External hemorrhoids are generally painless, except in the case of thrombosis, and normally appear as more prominent external perianal tissue or painless skin tags. Thrombosed external hemorrhoids, in contrast, are associated with severe pain and a prominent external lump but not with bleeding or fever. On examination, an external thrombosed hemorrhoid appears as a prominent, blue, and firm perianal lump. It is also not uncommon for multiple hemorrhoids to thrombose. Patients who present within 72 hours of the onset of symptoms benefit from an evacuation of the thrombosed clot using local anesthetic (Figure 3). In contrast, patients who present after 72 hours should be treated expectantly with conservative supportive care, including sitz baths, normalization of bowel habits with fiber or stool softener, and pain management. The natural history in these cases is for the thrombosed clot to gradually be reabsorbed within several weeks.

    FIGURE 3 Incision and evacuation of an external  thrombosed hemorrhoid. A, A local anesthetic is injected into the subcutaneous surrounding tissue and at the base of the hemorrhoid. B, The skin over the hemorrhoid is lifted and a small elliptical excision of skin is  made. C, The thrombotic clot is evacuated. Additional dissection is sometimes needed in the subcutaneous tissue to extract the clot. D, The appearance of the evacuated area. The incision is left open and the skin heals by secondary intention.

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  6. 6
    Anal Fissure

    An anal fissure is a tear in the anoderm extending proximally into the anal canal and initially resulting from a traumatic bowel movement. Fissures typically occur in the setting of constipation or frequent bowel movements. Although most superficial fissures resulting from trauma to the anorectal region will heal, some patients have prolonged symptoms, causing them to seek medical attention. The pathophysiology of anal fissures is still not completely understood but is related to local ischemia caused by hypertonia of the internal sphincter. The great majority of anal fissures are located at the posterior midline; some also occur at the anterior midline (Figure 4).

    Lateral fissures are rare and can be associated with anal malignancy, anorectal Crohn’s disease, HIV, syphilis, or tuberculosis. In these cases, a biopsy should be strongly considered to confirm the diagnosis.

    FIGURE 4    Distribution of the location of anal fissures.

    Patients who present with anal fissure most often have a tearing pain that is associated with bowel movements and that continues after defecation and bright red bleeding with bowel movements. Physical examination demonstrates a tear in the anoderm with exposed internal sphincter upon retraction of the buttocks. Chronic cases also demonstrate a sentinel tag overlying the distal aspect of the fissure.

    Conservative treatment for acute anal fissures includes the normalization of bowel habits to minimize recurrent trauma to the anoderm and sitz baths for comfort. In cases in which the fissure is chronic or unresponsive to conservative treatment, topical therapy to relax the internal sphincter (i.e., a “chemical sphincterotomy”) is prescribed. Classically, nitroglycerin ointment (0.2%–0.4%)1,2 has been used but is associated with significant headaches and lightheadedness. Diltiazem ointment (2%)1 is a commonly used alternative without associated side effects. Either ointment can be applied topically two to three times per day for approximately 8 weeks. Reported healing rates are similar and range from 40% to 100%. An alternative agent that can be used for chemical sphincterotomy is botulinum toxin A (Botox), which can be injected in the office or operating room with a single application into the internal sphincter. Although botulinum toxin A appears to be as effective as topical therapy, it is significantly more expensive.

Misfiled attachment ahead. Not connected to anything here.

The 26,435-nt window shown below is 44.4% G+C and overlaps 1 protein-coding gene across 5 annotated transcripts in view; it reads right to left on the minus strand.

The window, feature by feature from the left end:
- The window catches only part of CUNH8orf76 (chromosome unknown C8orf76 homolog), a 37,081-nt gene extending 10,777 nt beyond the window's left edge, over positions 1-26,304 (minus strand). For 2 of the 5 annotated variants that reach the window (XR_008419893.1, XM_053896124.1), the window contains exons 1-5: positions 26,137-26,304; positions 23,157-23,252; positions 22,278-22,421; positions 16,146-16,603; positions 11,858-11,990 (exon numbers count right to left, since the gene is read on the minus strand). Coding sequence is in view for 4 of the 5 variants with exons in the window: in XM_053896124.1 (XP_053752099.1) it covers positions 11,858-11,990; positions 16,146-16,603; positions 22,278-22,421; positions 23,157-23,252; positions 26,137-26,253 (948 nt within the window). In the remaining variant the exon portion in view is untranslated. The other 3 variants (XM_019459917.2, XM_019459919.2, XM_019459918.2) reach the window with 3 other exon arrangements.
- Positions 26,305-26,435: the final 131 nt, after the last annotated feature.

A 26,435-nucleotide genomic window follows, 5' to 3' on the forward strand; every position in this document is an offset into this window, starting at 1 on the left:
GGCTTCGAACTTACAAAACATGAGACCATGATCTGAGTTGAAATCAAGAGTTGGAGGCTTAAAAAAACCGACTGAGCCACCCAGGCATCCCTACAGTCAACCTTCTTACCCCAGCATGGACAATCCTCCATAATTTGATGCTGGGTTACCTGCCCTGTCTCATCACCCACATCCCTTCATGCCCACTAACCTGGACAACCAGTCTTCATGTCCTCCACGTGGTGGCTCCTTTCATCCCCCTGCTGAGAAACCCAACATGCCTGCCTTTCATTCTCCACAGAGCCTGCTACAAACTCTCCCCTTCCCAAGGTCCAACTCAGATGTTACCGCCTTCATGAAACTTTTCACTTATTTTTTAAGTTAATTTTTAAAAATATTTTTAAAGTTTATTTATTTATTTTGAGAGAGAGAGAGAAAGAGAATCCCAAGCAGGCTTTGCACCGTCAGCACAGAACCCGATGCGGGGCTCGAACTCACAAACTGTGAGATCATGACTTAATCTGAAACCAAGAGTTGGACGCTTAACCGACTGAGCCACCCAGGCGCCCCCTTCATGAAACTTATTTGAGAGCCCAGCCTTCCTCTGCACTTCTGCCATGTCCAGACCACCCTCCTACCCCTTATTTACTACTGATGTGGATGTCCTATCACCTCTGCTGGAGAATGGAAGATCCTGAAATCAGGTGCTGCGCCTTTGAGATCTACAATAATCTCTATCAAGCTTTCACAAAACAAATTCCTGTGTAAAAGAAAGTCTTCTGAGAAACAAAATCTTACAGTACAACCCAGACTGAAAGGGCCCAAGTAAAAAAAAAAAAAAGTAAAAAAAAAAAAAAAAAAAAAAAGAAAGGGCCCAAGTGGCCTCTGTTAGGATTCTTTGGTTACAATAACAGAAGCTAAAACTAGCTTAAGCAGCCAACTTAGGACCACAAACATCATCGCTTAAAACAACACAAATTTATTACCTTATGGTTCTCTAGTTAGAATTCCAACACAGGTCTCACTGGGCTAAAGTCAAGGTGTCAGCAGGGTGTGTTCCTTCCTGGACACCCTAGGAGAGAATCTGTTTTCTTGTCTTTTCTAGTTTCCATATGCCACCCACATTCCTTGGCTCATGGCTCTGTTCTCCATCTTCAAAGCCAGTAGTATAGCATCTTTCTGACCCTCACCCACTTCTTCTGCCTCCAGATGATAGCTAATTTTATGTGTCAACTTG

Surgical internal sphincterotomy is the most effective treatment for resolution of anal fissures but is associated with a risk of fecal incontinence, particularly in women, elderly patients, or others at risk for impaired continence. This procedure is performed in the outpatient setting and should be considered in cases where more- conservative dietary and medical treatments have failed. Internal sphincterotomy is performed by dividing the internal sphincter laterally, which prevents the formation of a keyhole defect with stool leakage, which can occur with the posterior division of the internal sphincter muscle. This procedure can be performed with an open approach (incising mucosa and exposing muscle) or a closed approach (using landmarks and then blindly dividing muscle) and can be full thickness (entire internal sphincter) or tailored (partial thickness and length). Most surgeons perform a tailored sphincterotomy from the level of the top of the fissure distally, with partial division of the internal sphincter muscle to decrease the risk of postoperative fecal incontinence.

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    Anorectal Abscess and Fistula

    Anorectal abscess is most commonly a self-limited process thought to result from obstruction and infection of anal glands located in the crypts along the dentate line. Clinicians should be aware that perianal Crohn’s disease, trauma, and malignancy can cause anorectal abscess or fistula. Anorectal abscesses typically manifest with acute pain in the perianal area, acutely painful defecation, an indurated painful area, or fever. Most anorectal abscesses manifest with pain and swelling either superficially at the anal verge or deeper within the ischiorectal fossa. These patients have obvious tenderness, induration, or fluctuance on external and/or digital examination. In contrast, patients with intersphincteric abscesses have severe pain but minimal findings on external examination and are only suspected on digital rectal examination.